But I think it was something different. I think he knew that Zacchaeus’ system, his filter, his way of doing life wasn’t working for him. And, sure, he could tell him all sorts of moralisms and platitudes and things that could make him feel shame, make him feel guilt, aim to teach him something.
But all those words, all those moralisms and platitudes and all of that, all of that would fall right through the same old filters that Zacchaeus already has lined up. And, for most people, those moralisms and platitudes and all that are generated from a similar set of filters, so it’s really the misguided leading the misguided.
That’s not Jesus’ way. Instead he does this thing that totally disrupts all the filters: he changes his plans to take up space with Zacchaeus because underneath it all, he heard the song that Zacchaeus was actually singing, a song that was betrayed by him climbing that tree in the first place: Zacchaeus longed for something different.
The longing was there, but the filters were strong, and so Jesus used a tactic that disrupted all those filters: he’d stay in the home of the one who others thought was no good, disrupting Zacchaeus’ filters, and the filters of everyone around him. And this is the same tactic that God has used again and again, by the way, walking with the ones who don’t seem to be a good fit: Abraham and Sarah can’t conceive, and God gives them the nations; Moses can’t speak well, and leads the people to the promised land; Ruth is a foreigner in a strange land, and God works through her for the good of the family; Mary and Joseph are unmarried nobodies, and God takes up residence in her womb and his home.
Why do we insist on filtering all this in the same old way the world tells us to? God is not about reinforcing our thoughts, roles, and opinions in this life, but about disrupting them. Because here’s the thing about God, while we may ask God to “come by here,” while we expect Jesus to just “pass through,” we dare not ask God to stay because if we do things will have to change in our lives.
But that’s what God just keeps doing: sticking around and changing hearts even when we don’t imagine it could be possible.
You know, we’re going to do some service work today, and I don’t for one minute want us to think that we are somehow bringing Jesus to these various places we’re going. At best we are Zacchaeus, Beloved. And this work is our sycamore tree. And we do it to catch a glimpse of the Jesus we hear so much about.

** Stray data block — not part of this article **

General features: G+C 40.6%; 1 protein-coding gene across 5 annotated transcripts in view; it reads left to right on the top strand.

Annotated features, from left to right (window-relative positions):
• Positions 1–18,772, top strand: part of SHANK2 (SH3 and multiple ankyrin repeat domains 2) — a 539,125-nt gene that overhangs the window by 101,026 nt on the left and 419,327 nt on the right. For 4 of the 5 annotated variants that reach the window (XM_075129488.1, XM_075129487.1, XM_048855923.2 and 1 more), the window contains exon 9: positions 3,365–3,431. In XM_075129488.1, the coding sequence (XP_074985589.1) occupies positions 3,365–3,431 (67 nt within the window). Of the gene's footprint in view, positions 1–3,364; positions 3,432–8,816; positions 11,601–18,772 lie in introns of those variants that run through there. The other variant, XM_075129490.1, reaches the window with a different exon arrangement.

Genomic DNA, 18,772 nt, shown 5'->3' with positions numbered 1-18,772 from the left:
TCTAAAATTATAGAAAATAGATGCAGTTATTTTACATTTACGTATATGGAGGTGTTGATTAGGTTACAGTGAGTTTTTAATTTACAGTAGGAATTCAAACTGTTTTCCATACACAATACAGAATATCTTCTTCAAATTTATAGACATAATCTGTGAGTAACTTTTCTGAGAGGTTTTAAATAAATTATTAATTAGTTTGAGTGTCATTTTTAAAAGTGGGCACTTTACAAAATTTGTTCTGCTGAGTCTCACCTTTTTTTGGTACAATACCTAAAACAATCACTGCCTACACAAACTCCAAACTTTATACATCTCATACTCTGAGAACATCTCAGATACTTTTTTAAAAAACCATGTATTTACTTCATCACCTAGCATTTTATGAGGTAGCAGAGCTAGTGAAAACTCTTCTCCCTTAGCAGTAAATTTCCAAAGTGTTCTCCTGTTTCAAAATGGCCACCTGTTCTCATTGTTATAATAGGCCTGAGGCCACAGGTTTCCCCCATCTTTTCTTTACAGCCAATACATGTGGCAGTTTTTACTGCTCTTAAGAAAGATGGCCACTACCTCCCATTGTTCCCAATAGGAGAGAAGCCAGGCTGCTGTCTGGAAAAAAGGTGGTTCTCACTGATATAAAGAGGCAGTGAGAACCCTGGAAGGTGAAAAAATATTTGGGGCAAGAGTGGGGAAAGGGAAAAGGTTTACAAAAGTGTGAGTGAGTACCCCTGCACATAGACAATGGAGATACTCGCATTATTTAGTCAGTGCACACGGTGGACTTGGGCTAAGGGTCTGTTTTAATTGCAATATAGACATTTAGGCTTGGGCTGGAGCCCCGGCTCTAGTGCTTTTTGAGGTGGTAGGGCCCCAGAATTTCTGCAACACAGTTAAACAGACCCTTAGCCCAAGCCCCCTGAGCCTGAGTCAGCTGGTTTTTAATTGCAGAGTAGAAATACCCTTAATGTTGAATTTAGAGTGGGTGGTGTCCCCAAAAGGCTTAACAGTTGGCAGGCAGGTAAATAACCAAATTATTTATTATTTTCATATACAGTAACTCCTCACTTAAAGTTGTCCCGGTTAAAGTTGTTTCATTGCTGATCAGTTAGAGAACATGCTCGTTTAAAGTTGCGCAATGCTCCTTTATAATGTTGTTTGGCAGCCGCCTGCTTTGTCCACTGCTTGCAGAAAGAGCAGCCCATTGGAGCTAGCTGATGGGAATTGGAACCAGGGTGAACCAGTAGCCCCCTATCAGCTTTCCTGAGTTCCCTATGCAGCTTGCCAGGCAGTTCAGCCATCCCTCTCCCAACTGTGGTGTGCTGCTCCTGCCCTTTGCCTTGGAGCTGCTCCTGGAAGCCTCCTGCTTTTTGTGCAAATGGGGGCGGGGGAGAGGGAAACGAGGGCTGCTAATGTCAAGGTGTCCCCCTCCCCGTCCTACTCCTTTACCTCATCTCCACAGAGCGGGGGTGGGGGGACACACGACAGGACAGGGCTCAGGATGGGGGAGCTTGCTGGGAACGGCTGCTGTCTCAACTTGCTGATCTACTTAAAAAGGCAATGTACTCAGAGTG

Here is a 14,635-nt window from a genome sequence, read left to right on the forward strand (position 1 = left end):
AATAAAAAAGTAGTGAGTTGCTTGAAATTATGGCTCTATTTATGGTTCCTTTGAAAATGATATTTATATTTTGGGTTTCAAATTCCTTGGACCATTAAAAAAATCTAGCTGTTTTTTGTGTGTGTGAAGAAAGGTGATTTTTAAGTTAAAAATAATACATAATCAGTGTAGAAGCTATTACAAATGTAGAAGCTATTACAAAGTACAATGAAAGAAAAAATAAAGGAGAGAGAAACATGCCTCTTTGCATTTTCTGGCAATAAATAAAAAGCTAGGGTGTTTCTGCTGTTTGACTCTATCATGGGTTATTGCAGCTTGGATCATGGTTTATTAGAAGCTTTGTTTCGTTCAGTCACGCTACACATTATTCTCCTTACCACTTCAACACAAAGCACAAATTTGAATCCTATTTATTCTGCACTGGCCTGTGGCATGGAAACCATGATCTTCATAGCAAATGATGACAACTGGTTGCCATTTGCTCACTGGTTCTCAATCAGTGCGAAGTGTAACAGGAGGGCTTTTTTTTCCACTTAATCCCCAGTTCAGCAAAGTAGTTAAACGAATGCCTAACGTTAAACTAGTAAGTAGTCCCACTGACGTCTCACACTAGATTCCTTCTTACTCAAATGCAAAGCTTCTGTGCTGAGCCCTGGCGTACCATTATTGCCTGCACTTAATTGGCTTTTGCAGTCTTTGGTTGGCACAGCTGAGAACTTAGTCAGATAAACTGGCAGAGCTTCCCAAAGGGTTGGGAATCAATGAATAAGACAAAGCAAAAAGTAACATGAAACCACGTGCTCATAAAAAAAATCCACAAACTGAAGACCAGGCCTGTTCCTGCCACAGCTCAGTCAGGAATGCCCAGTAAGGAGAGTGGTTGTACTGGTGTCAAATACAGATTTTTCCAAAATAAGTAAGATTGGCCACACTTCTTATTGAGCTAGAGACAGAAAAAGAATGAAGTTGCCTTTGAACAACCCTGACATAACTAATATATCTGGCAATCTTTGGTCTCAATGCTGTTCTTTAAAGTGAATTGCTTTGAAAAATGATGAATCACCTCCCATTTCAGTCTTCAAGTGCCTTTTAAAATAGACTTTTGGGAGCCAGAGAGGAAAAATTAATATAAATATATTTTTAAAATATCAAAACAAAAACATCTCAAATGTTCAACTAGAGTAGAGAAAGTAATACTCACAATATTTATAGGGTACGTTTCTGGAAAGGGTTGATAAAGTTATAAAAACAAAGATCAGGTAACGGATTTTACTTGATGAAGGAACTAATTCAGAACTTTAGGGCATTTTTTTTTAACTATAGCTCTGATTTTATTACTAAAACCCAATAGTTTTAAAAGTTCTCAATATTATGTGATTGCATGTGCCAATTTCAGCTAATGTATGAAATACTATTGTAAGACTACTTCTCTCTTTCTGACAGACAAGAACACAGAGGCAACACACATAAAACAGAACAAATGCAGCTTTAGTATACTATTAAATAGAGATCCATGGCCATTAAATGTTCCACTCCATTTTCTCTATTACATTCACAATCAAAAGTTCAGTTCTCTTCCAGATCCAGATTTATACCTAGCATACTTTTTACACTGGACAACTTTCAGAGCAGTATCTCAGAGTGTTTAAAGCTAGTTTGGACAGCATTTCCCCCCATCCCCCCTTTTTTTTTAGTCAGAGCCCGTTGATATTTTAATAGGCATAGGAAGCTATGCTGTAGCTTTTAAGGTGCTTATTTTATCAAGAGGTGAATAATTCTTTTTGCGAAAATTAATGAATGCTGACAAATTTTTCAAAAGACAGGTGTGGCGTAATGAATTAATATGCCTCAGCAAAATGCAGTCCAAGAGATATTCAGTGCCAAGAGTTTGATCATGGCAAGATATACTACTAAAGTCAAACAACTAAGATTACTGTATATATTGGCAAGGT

And we shouldn’t be surprised to find Jesus in the soup line, hiding under the couch at the thrift store, in the heart of the child at Families Together, sliding down the pole at the firehouse, on the streets of Raleigh that we’ll pray for today, or even homeless under the blankets that we’ll be making in the Fellowship Hall.
Because there is an underlying hum in all of us: a cry, a prayer, a song. And it is just begging for God to come near to us. And here, in this place, we hear it is true, and find it is true, feel it is true, taste it is true at this table. And the prayer and contemplation and sacraments and songs of this space are necessary for a full spiritual life.
But out there, in the world, that is where we find the trees to climb that give us a glimpse of the Jesus we’ve heard so much about here, we’ve sung so much about here, we’ve prayed to so much here. And it’s this funny little paradox that God uses: here we hear and taste and feel and sing the story of grace and feel compelled to serve others, and out there we serve others and get tired and need to hear that story of grace to continue on with the work, and so we come back here and listen to it again and become refreshed, and go out there and do it again.
And pretty soon we find ourselves, like Zacchaeus, having our filters rearranged, having our complex lives transformed because, well, we thought Jesus was just passing through and expected him to just throw laws and moralisms at us, but he keeps showing up again and again and again in our lives with grace and love and peace that we realize we are the ones just passing through, and Jesus is the constant.
So come by here, my Lord. And stay. Come into this house that we might hear you, and we pray our filters are disrupted enough, our defenses down enough, to find you in every single house, shelter, stockyard, and heart we ever pass through.